My first car was a ’56 Chevy and other things you don’t know about me…

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It totally wasn’t. I can’t imagine how many of my bar stories start with “I used to have this awesome red Dodge Colt.” Actually none do, because that’s pretty embarrassing to admit 1) because they don’t even make the Colt/Talon anymore and 2) because I really truly thought it was an awesome car and now…I don’t. But despite the fact that the car wasn’t even good enough to keep producing and it was a domestic, I did love it.

Why?

Culture: Better than beige. I chose it because it was better than the alternative, which was…a beige 4-door Ford Taurus (automatic). Now, if you’ve met me, you will know that there are three things wrong with that statement:

1) beige

2) automatic

3) four door

(I have three wiry little boys now so I tool around in a pretty rad green Odyssey but then I didn’t then). Beige is a fine color for a lot of people but I knew then (AND NOW) that it’s not the color for me. I don’t have any walls that are beige, cars that are beige, clothes that are beige…well you get it. My Dodge Colt, while old, was red, well faded red, but I wanted a car I could identify with. The vehicle I chose conveyed something about me, something I could identify with.

Expression: It had a killer horn. But even those three “dealbreakers” weren’t enough to dissuade me from the staid Taurus. Everyone kept telling me it was more reliable, better for insurance, I didn’t know how to drive a stick and blah blah blah. So test drove it despite my misgivings. Now, being an awesome driver like myself makes it pretty hard to get on the road without noticing the horrible driving of others. My test drive was no exception. Some lady pulls out in front of me, no blinker, no warning, so I hit the horn…HARD. And what comes out? This tiny little “meep meep” sound that a roadrunner could have done better justice. Now that might not have made any difference to other people. Most people in Omaha don’t even use their horn (and should). But for me, I decided that I needed a vehicle that could convey the person I was and communicate what I was feeling (something more noble than road rage but less than altruistic driving instruction). This was necessary both for safety and communication.

Growth Opportunities: A challenge, right off the lot. This didn’t stop the naysayers from telling me it was INSANE to drive a car off the lot, that I technically couldn’t drive. But I did. And I stalled, before I even left the lot. And again at the light. And later going to work several times. And again driving home from work.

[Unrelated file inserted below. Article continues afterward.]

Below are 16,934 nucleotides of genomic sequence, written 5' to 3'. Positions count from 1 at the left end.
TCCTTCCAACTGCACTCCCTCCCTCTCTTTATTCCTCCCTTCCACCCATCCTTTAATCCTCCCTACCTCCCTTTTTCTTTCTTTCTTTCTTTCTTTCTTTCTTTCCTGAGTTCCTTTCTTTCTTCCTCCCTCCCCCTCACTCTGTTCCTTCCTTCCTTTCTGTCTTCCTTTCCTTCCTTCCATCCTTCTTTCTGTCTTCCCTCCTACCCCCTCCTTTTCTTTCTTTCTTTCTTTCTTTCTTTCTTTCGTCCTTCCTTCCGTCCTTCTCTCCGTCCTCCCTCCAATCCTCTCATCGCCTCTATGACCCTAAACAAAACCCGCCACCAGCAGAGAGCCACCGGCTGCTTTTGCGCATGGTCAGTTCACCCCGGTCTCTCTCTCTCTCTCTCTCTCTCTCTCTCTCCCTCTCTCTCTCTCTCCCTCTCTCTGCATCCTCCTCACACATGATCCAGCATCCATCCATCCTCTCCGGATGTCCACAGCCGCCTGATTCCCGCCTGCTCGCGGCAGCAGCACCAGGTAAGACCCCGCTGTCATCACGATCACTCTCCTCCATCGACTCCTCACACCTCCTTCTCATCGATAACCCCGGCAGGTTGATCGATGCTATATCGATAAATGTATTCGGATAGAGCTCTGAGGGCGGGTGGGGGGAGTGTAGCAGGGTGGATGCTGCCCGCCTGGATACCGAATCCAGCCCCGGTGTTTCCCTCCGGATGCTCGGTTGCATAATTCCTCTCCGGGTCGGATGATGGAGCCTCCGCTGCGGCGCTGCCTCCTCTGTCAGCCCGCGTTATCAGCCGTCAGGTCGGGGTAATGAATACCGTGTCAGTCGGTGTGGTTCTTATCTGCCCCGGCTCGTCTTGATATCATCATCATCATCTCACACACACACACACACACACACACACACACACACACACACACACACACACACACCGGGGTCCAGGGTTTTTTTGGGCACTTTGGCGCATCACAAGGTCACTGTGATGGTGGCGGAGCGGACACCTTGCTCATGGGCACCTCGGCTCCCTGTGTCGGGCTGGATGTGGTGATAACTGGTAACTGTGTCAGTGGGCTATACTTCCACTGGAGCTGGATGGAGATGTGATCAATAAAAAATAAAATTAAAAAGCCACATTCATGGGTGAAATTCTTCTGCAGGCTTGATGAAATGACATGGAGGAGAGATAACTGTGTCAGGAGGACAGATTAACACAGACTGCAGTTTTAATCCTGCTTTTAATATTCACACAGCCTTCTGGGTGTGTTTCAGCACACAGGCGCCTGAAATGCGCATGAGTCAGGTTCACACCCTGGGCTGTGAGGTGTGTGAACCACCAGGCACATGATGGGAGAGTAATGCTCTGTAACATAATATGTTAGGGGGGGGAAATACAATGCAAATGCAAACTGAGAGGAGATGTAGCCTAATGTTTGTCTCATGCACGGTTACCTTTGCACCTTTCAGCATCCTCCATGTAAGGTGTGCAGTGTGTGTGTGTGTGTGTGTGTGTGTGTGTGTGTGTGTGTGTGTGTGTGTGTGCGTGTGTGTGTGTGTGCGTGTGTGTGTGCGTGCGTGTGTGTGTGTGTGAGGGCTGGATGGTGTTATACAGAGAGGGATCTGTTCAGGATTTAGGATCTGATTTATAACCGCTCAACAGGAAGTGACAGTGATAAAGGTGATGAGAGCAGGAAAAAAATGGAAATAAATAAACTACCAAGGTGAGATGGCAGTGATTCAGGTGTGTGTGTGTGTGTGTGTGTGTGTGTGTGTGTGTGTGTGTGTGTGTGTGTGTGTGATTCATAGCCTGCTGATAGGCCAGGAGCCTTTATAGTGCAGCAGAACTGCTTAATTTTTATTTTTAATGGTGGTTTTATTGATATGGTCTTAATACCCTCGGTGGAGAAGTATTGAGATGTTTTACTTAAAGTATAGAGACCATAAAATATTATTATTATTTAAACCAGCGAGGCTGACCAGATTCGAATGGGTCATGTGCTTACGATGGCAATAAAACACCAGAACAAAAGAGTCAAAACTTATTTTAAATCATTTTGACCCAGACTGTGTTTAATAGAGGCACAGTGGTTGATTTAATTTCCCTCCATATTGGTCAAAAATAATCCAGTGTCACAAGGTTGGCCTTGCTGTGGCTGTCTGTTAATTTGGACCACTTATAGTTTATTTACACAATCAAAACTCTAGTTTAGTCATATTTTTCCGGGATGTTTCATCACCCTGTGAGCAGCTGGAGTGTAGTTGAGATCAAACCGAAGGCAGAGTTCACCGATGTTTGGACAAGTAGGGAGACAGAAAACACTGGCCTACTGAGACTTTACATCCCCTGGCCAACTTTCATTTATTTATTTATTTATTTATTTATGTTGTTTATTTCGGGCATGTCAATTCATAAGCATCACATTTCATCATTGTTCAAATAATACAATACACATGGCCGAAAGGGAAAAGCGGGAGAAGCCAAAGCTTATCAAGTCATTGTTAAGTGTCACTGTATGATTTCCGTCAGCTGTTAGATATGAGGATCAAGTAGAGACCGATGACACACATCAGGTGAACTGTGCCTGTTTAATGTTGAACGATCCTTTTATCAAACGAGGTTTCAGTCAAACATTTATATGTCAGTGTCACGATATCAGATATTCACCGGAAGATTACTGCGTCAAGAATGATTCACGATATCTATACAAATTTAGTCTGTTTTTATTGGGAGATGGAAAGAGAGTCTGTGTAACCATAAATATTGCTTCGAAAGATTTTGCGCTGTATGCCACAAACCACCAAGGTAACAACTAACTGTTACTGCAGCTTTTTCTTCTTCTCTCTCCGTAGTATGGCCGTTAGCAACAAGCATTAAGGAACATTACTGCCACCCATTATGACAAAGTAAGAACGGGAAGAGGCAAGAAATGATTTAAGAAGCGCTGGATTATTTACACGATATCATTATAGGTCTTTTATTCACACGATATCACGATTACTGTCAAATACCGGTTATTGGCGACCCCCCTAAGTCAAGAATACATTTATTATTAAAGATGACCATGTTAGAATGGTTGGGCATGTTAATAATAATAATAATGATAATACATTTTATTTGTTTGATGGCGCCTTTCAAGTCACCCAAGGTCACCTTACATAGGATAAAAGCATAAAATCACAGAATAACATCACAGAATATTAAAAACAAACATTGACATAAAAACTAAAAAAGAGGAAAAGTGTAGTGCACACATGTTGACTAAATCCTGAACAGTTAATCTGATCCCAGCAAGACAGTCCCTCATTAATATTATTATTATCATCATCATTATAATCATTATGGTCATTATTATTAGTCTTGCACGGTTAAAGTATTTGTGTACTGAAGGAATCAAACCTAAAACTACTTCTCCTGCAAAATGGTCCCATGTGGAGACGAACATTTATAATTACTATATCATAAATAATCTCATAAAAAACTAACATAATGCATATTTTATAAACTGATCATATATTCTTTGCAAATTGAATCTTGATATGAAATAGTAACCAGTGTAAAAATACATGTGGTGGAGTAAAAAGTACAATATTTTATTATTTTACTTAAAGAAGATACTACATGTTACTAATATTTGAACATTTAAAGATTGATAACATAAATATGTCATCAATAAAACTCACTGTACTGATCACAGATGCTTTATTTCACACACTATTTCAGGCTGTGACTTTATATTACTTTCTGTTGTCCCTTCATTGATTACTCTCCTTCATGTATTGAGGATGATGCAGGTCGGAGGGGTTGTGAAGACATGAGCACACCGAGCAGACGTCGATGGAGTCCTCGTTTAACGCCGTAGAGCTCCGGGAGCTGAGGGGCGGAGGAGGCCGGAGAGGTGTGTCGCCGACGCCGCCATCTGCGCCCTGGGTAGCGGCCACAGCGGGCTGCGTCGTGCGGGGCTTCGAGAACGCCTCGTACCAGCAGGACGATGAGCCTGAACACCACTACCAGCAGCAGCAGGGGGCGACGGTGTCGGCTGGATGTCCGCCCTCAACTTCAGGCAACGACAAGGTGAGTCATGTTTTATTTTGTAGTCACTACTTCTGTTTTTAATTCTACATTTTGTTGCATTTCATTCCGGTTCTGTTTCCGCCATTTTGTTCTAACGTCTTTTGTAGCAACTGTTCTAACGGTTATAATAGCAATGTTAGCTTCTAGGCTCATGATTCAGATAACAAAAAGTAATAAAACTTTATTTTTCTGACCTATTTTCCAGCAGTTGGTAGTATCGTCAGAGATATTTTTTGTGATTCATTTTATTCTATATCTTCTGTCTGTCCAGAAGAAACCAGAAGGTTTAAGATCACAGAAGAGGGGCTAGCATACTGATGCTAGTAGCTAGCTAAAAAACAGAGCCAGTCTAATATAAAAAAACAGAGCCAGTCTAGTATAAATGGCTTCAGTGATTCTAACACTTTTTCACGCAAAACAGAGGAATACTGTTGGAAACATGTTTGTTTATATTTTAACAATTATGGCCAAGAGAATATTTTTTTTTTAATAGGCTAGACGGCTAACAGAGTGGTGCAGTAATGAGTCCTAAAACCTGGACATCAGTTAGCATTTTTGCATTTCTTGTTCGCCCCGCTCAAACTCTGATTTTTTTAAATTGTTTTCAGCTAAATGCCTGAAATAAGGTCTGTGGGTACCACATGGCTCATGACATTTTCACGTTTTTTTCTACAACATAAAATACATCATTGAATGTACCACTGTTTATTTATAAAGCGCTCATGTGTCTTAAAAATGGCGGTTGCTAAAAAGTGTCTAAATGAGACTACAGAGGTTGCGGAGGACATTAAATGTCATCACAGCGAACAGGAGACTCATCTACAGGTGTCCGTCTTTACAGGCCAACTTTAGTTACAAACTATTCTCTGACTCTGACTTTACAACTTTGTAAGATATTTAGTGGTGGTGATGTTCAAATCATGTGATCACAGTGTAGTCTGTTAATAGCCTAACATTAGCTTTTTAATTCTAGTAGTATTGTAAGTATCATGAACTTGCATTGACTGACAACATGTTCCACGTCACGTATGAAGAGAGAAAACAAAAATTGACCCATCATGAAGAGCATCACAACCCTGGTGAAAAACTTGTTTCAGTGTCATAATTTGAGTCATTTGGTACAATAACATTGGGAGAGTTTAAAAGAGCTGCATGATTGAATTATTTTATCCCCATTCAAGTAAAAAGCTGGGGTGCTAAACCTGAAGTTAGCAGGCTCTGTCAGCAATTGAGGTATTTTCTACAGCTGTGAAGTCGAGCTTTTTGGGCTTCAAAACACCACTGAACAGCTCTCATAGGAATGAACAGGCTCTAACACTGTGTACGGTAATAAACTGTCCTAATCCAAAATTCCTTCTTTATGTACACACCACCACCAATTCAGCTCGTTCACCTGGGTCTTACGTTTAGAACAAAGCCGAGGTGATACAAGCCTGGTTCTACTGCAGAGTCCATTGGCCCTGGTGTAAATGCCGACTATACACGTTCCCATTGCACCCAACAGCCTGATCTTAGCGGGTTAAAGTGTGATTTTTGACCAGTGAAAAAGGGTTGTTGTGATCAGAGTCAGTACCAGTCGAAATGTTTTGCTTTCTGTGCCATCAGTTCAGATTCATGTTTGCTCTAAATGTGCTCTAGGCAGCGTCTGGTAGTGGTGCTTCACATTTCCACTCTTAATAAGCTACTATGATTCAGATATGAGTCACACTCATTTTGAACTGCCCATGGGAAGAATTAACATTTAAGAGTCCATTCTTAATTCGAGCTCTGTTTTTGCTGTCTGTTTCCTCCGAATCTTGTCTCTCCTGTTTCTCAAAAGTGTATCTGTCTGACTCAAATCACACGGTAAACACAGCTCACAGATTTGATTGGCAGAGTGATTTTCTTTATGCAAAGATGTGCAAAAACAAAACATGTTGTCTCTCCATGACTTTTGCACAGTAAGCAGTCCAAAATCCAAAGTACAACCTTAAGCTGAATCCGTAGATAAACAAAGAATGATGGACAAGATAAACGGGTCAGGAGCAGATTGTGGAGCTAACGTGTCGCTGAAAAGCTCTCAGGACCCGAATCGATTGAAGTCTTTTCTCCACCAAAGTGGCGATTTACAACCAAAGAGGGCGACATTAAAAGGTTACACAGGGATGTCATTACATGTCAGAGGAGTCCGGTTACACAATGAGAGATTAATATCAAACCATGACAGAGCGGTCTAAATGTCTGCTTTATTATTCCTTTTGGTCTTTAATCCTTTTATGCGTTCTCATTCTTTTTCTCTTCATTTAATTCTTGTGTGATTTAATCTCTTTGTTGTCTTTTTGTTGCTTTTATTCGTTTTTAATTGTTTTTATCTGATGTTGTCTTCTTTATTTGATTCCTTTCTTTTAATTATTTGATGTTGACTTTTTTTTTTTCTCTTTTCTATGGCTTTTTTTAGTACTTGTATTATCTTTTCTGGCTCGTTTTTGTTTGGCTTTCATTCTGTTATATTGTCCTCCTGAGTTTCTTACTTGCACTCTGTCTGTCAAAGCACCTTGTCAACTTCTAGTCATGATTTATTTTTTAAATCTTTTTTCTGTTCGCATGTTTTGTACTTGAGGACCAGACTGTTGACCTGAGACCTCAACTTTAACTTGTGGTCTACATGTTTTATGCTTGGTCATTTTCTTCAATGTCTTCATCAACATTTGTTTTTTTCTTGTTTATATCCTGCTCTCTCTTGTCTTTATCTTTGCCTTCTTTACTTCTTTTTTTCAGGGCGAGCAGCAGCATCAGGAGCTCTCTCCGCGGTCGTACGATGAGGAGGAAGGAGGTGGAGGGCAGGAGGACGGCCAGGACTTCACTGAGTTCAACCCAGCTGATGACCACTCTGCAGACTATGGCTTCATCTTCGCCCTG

When I thought about stalling at a light at the tender age of 18 (so I was a late driving bloomer, sue me) I was filled with fear. What if people honked at me (literary irony there)? What if I couldn’t get it started again? How could I learn this new skill with everyone watching and waiting for me to trip up?

I just…did. Sometimes you take on a big project that you’re not sure you can really do. Sometimes you don’t even have the necessary skill sets to implement them properly. But if you let that stop you, you’ll never get past the beige Ford Taurus careers. The best things are not automatic.

Appropriate Expectations: It was the right choice for right then. As I stated, now I have a big old minivan. But then, I didn’t need that and frankly couldn’t have handled it. Gas would have been expensive, a van is too big for me and the occasional guest, etc. In a state with a lot of snow, I see lots of teen girls riding around with 4 wheel drive and while a lot of them are safe, sometimes this “more than you can feasibly handle” is disastrous. By keeping my expectations real, both with what I could handle and afford, I made a good choice for my place in life. (Don’t confuse this with the above, having more than you can handle is different than learning or conquering something new.)

There are many times I’ve been approached with offers or gone on interviews where I knew I could learn that new skill BUT I wouldn’t have the ability to express myself or where the job would have been a cakewalk but I wouldn’t have learned a thing or where I’m offered something that’s too big for me to handle right then. By carefully weighing Culture, Expression, Growth Opportunities and Expectations you can pick a career choice that fits just right.

Sorry I totally lied in the title. No one knows what a Dodge Colt is…so here.


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